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Kurdish independence in Iraq will take more than a referendum

The Kurdistan Regional Government has its work cut out for it to achieve an independent Kurdistan, as its plans would require the cooperation of some unlikely players.
Iraqi Kurdish leader Masoud Barzani speaks to journalists on December 21, 2014 during a visit to Mount Sinjar, west of the northern Iraqi city of Mosul. Barzani hailed advances by peshmerga fighters against the Islamic State jihadist group (IS) as they battled the militants for a northern town, backed by US-led strikes.  AFP PHOTO / SAFIN HAMED        (Photo credit should read SAFIN HAMED/AFP/Getty Images)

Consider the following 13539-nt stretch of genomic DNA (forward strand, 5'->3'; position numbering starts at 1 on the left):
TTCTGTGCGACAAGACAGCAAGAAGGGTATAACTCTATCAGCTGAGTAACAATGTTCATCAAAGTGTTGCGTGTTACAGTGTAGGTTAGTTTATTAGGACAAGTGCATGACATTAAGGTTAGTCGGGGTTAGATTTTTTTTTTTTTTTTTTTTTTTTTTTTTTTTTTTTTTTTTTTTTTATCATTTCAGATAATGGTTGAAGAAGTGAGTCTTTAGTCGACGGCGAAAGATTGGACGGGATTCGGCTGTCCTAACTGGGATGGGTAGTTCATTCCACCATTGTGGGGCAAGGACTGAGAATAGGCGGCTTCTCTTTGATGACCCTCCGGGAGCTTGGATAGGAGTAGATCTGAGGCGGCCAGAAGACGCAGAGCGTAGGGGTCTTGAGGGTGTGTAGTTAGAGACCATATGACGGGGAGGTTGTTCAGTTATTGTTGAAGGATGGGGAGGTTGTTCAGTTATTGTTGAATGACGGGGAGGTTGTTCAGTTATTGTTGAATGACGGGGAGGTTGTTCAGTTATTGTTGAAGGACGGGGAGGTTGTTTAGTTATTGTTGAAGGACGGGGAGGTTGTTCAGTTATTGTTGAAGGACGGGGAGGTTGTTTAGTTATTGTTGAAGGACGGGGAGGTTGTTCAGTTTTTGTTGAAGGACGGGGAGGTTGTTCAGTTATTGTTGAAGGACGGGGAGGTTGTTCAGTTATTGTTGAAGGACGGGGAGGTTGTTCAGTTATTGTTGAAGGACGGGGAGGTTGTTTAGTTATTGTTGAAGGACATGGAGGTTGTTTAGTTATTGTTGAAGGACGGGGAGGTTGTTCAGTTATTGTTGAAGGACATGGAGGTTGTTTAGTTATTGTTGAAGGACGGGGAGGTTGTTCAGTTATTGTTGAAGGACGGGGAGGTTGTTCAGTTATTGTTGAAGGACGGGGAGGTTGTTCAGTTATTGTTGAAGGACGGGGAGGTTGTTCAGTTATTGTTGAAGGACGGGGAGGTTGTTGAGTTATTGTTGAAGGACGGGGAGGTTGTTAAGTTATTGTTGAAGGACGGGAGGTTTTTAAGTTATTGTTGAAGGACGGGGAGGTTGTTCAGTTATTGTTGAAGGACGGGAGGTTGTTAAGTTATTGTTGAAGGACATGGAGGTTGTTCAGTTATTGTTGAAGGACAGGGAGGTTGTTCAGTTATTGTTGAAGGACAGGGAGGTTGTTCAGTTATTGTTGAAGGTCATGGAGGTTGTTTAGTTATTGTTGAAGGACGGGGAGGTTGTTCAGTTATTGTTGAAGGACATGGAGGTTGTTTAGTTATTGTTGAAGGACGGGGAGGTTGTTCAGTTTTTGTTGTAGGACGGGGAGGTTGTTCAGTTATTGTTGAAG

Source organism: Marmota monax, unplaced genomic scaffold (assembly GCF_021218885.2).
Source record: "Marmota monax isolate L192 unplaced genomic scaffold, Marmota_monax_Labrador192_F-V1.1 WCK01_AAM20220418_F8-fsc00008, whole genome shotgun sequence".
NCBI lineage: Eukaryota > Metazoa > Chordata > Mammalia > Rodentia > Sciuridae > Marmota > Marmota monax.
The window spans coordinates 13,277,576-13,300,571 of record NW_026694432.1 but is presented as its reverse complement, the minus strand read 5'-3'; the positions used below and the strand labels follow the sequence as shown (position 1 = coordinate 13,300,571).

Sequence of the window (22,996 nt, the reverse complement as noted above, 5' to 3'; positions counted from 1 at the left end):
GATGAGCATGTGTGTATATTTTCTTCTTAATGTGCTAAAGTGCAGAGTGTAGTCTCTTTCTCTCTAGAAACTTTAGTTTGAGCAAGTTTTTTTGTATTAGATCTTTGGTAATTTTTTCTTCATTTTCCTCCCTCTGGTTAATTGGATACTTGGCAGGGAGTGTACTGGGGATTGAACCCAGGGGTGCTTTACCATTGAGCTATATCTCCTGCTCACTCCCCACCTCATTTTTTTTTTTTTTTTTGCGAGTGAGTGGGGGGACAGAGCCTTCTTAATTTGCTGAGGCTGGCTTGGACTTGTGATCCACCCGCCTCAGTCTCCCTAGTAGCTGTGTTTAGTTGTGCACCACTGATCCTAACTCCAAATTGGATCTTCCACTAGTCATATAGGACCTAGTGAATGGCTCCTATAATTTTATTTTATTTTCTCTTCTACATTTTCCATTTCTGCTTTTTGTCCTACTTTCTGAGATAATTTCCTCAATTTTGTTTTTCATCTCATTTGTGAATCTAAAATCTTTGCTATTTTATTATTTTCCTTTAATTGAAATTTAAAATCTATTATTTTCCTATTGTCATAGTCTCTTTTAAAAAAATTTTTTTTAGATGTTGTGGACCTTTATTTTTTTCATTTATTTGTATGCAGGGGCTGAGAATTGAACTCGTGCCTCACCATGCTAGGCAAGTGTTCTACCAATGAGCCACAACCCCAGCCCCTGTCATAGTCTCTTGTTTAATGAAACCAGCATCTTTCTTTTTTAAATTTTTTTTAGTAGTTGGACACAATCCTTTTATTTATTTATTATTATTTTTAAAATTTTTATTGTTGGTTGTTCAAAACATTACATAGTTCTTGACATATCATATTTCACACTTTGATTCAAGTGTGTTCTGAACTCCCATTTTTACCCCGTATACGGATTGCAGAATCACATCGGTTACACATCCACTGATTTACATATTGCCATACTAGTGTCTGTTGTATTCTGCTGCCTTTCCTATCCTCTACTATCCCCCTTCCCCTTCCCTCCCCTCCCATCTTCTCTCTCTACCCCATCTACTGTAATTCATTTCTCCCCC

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The recently revived push for an independent Kurdistan has many obstacles to overcome: its threat to the Middle East's always-fragile stability, Turkey's long-standing opposition, US uncertainty and just overall bad timing.

Massoud Barzani, president of the Kurdistan Regional Government (KRG), announced that a referendum for an independent Kurdistan will be held Sept. 25. An independent Kurdish state is a long-cherished goal for most Kurds, who are spread over mainly four countries: Turkey, Iran, Iraq and Syria — making it the largest stateless nation in the world.

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